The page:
Michele is a comedian and voice actor. She’s written and performed sketch comedy and continues to entertain audiences as an improviser. She graduated from the American Musical and Dramatic Academy in New York City and works at SiriusXM.
By Michele O. Medlin
When I was 5 years old, my mom wanted me to experience live theater, so she took me to an audition for Annie Get Your Gun. Apparently, she couldn’t afford an actual show so she figured this was the next best thing. The audition was in Fort Lewis, an Army base located in Washington State where my mom worked as a nurse for a brief period when I was in kindergarten. Legend has it (ie: my mother’s repetitive story of my first brush with acting) that I said that I wanted to also audition and went up and sang Happy Birthday. I didn’t sing the version by the Hill sisters. Oh no, not I. I sang the monkey version (you look like a monkey and you smell like one too) to uproarious laughter, which caused me to cry. A nice lady pulled me and said “we’re not laughing at you; we’re laughing with you” to which I replied, “But I’m not laughing,” and ha ha ha BOOM: I was cast and stole the show (again, that’s according to my mother).
This, naturally, led me to a life on the boards and an eventual move to New York City from a small Southern Baptist college in North Carolina, where I majored in Musical Theatre. So, I got here in the early 90’s, and to pursue my dreams of staring on Broadway, I bought a copy of Backstage – a newspaper actors purchased to find auditions. It’s now online because everything is but back then, you had to get up at like 7 am and go to your local news stand and buy it, and start sending out your headshot and resume through the MAIL, GUYS!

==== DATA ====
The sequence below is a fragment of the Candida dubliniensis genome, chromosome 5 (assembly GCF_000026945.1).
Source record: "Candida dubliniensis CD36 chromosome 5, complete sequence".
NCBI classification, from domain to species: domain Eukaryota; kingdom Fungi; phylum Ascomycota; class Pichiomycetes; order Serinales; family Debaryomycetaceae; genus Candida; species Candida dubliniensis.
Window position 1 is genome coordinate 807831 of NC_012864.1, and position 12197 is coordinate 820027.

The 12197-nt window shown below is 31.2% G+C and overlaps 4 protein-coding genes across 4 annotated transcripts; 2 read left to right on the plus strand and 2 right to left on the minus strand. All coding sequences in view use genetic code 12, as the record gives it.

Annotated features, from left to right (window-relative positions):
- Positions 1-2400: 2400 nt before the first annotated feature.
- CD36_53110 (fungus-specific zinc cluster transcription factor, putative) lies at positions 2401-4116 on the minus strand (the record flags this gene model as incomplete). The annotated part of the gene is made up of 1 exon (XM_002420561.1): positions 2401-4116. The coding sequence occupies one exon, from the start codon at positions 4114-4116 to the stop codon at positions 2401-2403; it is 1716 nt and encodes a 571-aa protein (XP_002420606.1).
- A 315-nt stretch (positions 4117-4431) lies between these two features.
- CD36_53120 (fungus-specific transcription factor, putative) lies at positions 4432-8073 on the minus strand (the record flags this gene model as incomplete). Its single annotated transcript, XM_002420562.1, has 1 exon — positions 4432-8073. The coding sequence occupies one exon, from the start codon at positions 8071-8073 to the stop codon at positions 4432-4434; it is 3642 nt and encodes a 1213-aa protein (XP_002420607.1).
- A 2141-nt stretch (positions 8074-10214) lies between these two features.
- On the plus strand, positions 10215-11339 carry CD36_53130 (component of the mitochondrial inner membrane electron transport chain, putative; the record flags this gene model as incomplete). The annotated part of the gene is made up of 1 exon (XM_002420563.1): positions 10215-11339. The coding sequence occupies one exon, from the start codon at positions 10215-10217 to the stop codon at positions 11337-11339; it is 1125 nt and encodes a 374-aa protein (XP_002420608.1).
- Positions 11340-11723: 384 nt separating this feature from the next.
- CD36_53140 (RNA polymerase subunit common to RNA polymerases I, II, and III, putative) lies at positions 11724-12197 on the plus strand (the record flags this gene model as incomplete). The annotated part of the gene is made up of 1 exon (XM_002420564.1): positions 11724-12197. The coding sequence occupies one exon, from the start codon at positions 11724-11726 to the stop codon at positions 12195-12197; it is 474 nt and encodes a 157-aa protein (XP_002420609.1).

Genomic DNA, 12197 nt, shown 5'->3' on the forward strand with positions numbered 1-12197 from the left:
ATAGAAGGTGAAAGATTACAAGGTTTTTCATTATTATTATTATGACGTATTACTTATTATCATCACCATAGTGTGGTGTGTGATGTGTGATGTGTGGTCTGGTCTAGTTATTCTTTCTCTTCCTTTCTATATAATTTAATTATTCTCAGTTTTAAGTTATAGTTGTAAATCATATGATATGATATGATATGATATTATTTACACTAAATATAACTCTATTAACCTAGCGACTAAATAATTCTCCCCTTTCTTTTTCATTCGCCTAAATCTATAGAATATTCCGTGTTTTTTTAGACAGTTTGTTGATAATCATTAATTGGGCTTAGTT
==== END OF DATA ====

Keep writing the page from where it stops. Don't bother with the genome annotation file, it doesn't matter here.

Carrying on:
Through Backstage, I stumbled upon the voiceover industry and went on a VO (voiceover) audition for a Japanese Animated video. It was a booming industry, but to me it was an industry of utter confusion. Animation, I completely understand. Japanese Anime is a horse of another color. The plots are rife with heroes battling dragons and demons and, I guess, it’s like Godzilla but animated with people with big eyes who scream a lot. I understand that it’s popular, but yeah – I don’t really get the appeal. But since I wanted to be an actor, I figured, I’d go the voiceover route. I could do VO’s in the morning and be on Broadway at night. For ART! And never would I wait tables. Ha.
The thing about Japanese anime is, for the most part, it’s a non-union gig which means it is all slightly sketchy. The studios aren’t high end. Think egg crates on the wall with a mic that is on a teetering stand that if you accidently brush up against, you’ll have to readjust it to get it back where it was. You usually have to clean up after the actor before you, their tissues and water bottles and scripts, and the bathrooms do not have the fancy spray deodorant and tampons that some of the fancier studios have. There are always couches to sleep on for the guys who edit these things into the middle of the night and those couches are so grossly stained that you never really want to think about what you’re sitting on, so you sit on your bag on the couch—never on the floor, because who knows what’s there too? It’s like going into a guy’s dorm room filled with Mac computers and smelling slightly of pizza. So exactly like going into a guy’s dorm room. And because you are waiting tables, as is all the talent, the studios cater to when you can do the recording, so I did a lot of these things at 10 pm to 1 am. One of the studios I did the work in was downtown by the World Trade towers which back then shut down by 10 pm so walking in and out was spooky.